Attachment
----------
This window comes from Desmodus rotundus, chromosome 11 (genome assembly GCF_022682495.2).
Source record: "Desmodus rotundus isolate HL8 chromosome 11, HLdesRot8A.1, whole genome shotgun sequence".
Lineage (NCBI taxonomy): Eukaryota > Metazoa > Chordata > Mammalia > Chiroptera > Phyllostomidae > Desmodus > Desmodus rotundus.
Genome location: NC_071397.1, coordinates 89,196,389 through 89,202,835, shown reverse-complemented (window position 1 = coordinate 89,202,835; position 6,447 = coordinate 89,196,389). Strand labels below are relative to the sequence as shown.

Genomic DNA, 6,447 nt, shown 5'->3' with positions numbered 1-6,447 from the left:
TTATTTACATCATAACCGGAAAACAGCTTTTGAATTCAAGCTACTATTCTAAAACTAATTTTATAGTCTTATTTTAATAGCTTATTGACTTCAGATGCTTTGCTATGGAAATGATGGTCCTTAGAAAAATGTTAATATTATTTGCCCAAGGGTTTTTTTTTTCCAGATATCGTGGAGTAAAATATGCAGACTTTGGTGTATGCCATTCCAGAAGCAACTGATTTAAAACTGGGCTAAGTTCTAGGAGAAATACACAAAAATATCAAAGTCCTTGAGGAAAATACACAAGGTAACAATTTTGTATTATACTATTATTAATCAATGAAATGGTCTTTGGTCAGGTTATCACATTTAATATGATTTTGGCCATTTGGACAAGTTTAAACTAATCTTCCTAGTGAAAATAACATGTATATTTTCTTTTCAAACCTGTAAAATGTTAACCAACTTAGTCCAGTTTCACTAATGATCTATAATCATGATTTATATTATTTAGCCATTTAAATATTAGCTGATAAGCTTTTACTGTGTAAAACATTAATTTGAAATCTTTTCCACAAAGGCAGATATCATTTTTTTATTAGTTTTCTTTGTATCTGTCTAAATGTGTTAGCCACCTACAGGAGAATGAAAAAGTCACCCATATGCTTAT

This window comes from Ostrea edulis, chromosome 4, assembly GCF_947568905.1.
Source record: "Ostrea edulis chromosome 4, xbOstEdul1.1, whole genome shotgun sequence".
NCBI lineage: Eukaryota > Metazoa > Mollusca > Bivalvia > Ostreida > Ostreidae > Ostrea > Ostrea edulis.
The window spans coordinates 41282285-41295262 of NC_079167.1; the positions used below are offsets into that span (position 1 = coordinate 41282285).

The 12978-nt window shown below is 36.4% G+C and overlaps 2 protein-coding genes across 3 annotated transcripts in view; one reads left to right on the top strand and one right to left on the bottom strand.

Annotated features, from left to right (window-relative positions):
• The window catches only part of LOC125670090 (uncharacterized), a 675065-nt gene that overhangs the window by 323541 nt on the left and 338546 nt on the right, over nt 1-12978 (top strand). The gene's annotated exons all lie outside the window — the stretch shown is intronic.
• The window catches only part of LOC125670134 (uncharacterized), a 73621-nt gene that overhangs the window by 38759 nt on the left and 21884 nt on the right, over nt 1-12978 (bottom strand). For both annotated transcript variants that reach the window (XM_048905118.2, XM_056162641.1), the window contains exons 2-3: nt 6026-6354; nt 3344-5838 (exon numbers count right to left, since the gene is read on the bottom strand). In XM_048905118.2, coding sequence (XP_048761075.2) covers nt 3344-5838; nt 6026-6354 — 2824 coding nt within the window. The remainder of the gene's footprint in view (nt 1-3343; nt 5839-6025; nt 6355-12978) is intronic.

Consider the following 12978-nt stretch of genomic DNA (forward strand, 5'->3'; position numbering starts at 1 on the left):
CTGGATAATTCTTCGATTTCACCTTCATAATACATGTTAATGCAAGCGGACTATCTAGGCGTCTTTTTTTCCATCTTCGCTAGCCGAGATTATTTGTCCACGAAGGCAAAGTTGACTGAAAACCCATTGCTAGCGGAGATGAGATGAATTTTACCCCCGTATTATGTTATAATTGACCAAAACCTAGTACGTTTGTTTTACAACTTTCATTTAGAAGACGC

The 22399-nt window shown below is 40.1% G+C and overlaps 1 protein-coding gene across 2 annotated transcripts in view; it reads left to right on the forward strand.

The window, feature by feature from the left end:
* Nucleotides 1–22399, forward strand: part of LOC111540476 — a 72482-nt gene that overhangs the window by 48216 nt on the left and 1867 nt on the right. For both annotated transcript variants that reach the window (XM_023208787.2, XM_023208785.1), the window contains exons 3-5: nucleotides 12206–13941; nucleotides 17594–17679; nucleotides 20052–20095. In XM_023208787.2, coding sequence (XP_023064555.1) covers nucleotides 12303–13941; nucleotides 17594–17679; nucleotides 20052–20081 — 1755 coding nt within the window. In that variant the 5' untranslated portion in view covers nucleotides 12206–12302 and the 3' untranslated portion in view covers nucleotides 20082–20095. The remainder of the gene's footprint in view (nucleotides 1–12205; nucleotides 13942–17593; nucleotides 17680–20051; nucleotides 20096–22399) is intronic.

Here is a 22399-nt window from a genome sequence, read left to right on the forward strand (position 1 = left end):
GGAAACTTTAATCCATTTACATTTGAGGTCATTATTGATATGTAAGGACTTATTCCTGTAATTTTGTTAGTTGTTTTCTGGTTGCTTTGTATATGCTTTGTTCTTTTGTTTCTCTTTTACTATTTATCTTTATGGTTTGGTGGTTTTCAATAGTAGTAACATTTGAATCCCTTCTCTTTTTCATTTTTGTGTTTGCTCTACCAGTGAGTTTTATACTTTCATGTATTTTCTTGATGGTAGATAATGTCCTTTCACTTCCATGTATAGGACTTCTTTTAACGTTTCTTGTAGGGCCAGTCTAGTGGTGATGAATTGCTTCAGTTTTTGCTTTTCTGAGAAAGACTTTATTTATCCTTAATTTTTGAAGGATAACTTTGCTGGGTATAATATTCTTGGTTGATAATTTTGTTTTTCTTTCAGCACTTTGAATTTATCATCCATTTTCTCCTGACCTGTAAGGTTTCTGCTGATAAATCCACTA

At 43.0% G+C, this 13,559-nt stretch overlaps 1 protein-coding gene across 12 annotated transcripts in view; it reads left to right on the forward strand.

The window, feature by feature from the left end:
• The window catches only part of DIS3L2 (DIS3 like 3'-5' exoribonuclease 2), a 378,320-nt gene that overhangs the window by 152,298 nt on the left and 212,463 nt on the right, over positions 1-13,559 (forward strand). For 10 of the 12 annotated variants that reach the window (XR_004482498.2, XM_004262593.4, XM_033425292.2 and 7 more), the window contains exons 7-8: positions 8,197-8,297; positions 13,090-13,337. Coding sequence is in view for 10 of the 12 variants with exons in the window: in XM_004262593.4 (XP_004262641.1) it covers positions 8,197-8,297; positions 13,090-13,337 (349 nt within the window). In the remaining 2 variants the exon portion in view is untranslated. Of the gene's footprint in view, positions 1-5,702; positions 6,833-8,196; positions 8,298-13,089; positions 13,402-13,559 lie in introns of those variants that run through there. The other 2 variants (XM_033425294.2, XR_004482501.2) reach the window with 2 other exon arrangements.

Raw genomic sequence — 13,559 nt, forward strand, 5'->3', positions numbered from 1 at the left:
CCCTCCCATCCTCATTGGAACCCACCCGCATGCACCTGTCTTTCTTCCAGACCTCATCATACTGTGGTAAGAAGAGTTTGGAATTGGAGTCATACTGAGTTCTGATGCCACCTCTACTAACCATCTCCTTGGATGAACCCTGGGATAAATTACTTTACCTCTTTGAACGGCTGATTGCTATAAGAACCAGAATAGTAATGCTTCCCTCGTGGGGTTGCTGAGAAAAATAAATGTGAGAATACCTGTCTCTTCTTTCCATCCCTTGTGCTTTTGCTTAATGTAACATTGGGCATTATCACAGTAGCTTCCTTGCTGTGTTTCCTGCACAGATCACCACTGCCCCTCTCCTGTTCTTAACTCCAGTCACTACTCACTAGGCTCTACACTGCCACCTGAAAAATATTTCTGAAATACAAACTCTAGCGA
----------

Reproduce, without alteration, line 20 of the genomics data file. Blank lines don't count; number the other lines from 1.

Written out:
Here is a 22399-nt window from a genome sequence, read left to right on the forward strand (position 1 = left end):